As hospitals treating coronavirus patients get overwhelmed by the sheer numbers of new cases, doctors find themselves making difficult choices over who to treat with ventilators and who to send home.
These horrifying decisions are already being made in Italy, and Motherboard reports that the same thing could potentially happen in the U.S. as find themselves with more severe cases of COVID-19 than they do ventilators to treat them.
One doctor, Charlene Irvin Babcock, who works as an emergency medicine doctor in a Detroit hospital, recently posted a YouTube video showing how one ventilator's tubes could — theoretically — be split to treat four patients at once. But she told Motherboard that the technique, which she developed in 2006 along with a colleague named Greg Neyman, hasn't been properly tested and there's no guarantee that it will work on coronavirus patients.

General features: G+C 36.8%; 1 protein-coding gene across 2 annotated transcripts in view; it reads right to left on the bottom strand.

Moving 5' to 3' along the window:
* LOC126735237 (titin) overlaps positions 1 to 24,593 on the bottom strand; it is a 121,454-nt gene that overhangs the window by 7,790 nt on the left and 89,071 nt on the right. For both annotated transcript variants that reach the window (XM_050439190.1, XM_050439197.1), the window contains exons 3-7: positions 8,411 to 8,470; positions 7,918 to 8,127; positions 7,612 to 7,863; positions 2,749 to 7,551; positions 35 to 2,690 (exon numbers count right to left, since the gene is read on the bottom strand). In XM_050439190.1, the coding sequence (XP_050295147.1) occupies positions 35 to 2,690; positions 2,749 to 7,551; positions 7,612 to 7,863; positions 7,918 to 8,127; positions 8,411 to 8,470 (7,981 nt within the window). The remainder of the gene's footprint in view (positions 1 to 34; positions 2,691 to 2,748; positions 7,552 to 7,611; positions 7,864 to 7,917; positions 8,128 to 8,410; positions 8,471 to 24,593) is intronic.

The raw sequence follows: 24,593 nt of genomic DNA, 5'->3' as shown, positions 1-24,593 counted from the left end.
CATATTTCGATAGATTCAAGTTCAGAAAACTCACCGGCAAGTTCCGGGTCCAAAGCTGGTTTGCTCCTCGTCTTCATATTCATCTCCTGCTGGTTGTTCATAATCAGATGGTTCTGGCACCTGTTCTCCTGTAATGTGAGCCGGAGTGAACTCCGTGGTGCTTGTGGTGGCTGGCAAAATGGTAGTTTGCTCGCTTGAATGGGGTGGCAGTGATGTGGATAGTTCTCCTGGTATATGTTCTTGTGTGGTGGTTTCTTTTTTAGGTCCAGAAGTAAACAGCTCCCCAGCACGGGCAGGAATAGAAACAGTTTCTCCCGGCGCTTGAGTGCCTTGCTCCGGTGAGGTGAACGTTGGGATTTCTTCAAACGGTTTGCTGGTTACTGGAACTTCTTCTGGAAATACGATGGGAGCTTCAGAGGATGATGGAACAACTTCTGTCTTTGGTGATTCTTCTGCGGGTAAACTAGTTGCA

The actual methodology isn't too difficult — it's mainly a matter of using splitters to divide a ventilator's tubes into different branches. But it's never been tested on live patients, so Babcock couldn't confirm to Motherboard that it would help anyone.
"Let's say 10 people are dying in front of you and you have one ventilator. That’s a tough call," she told Motherboard. "I would talk to the family of the four best candidates and say, 'Look, I could let three of you die or I could try all four, [but] we're rolling the dice. It hasn't been done before. And if it doesn’t work, we're going to have to take three off, but this is probably the only chance they have of trying to survive."
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READ MORE: This Risky Hack Could Double Access to Ventilators as Coronavirus Peaks [Motherboard]